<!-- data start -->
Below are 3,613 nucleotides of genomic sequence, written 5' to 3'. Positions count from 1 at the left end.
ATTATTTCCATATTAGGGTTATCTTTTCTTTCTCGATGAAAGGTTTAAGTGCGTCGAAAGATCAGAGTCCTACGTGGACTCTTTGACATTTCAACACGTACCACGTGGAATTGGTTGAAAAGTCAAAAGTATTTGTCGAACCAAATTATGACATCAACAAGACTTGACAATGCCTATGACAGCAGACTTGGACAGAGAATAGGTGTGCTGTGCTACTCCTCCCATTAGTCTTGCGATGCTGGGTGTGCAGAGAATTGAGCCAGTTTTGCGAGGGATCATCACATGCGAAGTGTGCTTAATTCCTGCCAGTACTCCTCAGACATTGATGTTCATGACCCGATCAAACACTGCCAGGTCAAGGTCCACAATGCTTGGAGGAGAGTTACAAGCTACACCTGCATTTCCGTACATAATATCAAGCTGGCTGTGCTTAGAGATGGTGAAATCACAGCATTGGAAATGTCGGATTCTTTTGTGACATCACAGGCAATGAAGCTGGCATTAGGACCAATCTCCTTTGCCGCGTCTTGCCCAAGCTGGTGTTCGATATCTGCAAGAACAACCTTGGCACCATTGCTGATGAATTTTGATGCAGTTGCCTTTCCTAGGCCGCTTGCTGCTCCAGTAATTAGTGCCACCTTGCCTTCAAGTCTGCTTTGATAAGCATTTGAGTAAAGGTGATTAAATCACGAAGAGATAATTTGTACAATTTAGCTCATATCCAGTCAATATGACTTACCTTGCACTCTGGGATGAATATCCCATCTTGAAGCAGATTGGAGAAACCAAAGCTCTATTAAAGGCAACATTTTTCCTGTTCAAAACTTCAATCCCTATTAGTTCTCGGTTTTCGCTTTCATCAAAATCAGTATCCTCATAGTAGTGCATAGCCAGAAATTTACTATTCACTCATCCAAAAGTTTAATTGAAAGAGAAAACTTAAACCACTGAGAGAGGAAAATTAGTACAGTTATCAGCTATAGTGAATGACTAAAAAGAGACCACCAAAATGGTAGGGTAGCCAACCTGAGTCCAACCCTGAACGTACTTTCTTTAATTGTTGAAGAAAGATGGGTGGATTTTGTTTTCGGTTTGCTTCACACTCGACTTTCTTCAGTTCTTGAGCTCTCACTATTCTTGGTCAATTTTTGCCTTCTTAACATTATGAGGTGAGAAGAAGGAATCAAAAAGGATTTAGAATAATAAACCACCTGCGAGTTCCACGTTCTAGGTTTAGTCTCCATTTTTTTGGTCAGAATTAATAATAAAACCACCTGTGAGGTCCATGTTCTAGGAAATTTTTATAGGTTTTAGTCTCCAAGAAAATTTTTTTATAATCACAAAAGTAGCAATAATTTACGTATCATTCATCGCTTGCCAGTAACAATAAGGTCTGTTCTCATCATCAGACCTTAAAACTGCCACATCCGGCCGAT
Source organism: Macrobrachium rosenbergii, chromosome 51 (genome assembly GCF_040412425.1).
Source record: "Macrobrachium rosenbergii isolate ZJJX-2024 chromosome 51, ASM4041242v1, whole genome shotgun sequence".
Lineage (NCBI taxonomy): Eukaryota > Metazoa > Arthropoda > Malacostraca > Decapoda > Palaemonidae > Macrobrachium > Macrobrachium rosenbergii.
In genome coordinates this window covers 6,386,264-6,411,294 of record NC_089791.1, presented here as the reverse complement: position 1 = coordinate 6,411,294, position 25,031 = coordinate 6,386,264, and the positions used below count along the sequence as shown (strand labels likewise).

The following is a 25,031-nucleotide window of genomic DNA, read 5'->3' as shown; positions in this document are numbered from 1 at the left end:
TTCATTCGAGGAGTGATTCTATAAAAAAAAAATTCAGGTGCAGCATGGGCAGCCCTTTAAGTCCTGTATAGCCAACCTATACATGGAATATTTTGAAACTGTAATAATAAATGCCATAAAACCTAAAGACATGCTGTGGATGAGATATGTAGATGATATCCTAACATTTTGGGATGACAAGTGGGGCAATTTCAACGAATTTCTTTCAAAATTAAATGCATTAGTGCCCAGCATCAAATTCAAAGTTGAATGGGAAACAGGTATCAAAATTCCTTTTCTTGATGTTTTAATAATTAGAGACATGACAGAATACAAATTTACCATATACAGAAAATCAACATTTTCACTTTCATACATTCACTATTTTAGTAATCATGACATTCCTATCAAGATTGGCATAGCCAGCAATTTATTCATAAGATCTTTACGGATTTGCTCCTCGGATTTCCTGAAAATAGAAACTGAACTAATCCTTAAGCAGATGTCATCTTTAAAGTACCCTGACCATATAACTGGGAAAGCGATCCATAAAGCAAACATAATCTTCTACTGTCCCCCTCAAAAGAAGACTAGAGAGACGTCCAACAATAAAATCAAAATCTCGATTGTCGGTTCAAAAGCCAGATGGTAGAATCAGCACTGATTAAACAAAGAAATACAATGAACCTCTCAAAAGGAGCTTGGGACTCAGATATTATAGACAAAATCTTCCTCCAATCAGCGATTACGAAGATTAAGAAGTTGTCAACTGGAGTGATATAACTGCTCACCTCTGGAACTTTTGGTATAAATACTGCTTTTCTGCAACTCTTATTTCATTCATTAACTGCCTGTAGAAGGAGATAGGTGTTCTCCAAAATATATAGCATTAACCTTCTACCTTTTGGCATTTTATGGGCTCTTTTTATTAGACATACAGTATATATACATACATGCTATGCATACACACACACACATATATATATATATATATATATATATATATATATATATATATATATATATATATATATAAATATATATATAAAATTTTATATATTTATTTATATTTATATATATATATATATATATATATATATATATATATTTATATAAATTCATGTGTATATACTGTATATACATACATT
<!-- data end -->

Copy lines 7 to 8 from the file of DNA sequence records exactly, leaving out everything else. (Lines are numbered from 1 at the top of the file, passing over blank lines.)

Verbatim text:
The following is a 25,031-nucleotide window of genomic DNA, read 5'->3' as shown; positions in this document are numbered from 1 at the left end:
TTCATTCGAGGAGTGATTCTATAAAAAAAAAATTCAGGTGCAGCATGGGCAGCCCTTTAAGTCCTGTATAGCCAACCTATACATGGAATATTTTGAAACTGTAATAATAAATGCCATAAAACCTAAAGACATGCTGTGGATGAGATATGTAGATGATATCCTAACATTTTGGGATGACAAGTGGGGCAATTTCAACGAATTTCTTTCAAAATTAAATGCATTAGTGCCCAGCATCAAATTCAAAGTTGAATGGGAAACAGGTATCAAAATTCCTTTTCTTGATGTTTTAATAATTAGAGACATGACAGAATACAAATTTACCATATACAGAAAATCAACATTTTCACTTTCATACATTCACTATTTTAGTAATCATGACATTCCTATCAAGATTGGCATAGCCAGCAATTTATTCATAAGATCTTTACGGATTTGCTCCTCGGATTTCCTGAAAATAGAAACTGAACTAATCCTTAAGCAGATGTCATCTTTAAAGTACCCTGACCATATAACTGGGAAAGCGATCCATAAAGCAAACATAATCTTCTACTGTCCCCCTCAAAAGAAGACTAGAGAGACGTCCAACAATAAAATCAAAATCTCGATTGTCGGTTCAAAAGCCAGATGGTAGAATCAGCACTGATTAAACAAAGAAATACAATGAACCTCTCAAAAGGAGCTTGGGACTCAGATATTATAGACAAAATCTTCCTCCAATCAGCGATTACGAAGATTAAGAAGTTGTCAACTGGAGTGATATAACTGCTCACCTCTGGAACTTTTGGTATAAATACTGCTTTTCTGCAACTCTTATTTCATTCATTAACTGCCTGTAGAAGGAGATAGGTGTTCTCCAAAATATATAGCATTAACCTTCTACCTTTTGGCATTTTATGGGCTCTTTTTATTAGACATACAGTATATATACATACATGCTATGCATACACACACACACATATATATATATATATATATATATATATATATATATATATATATATATATATATATATAAATATATATATAAAATTTTATATATTTATTTATATTTATATATATATATATATATATATATATATATATATATTTATATAAATTCATGTGTATATACTGTATATACATACATT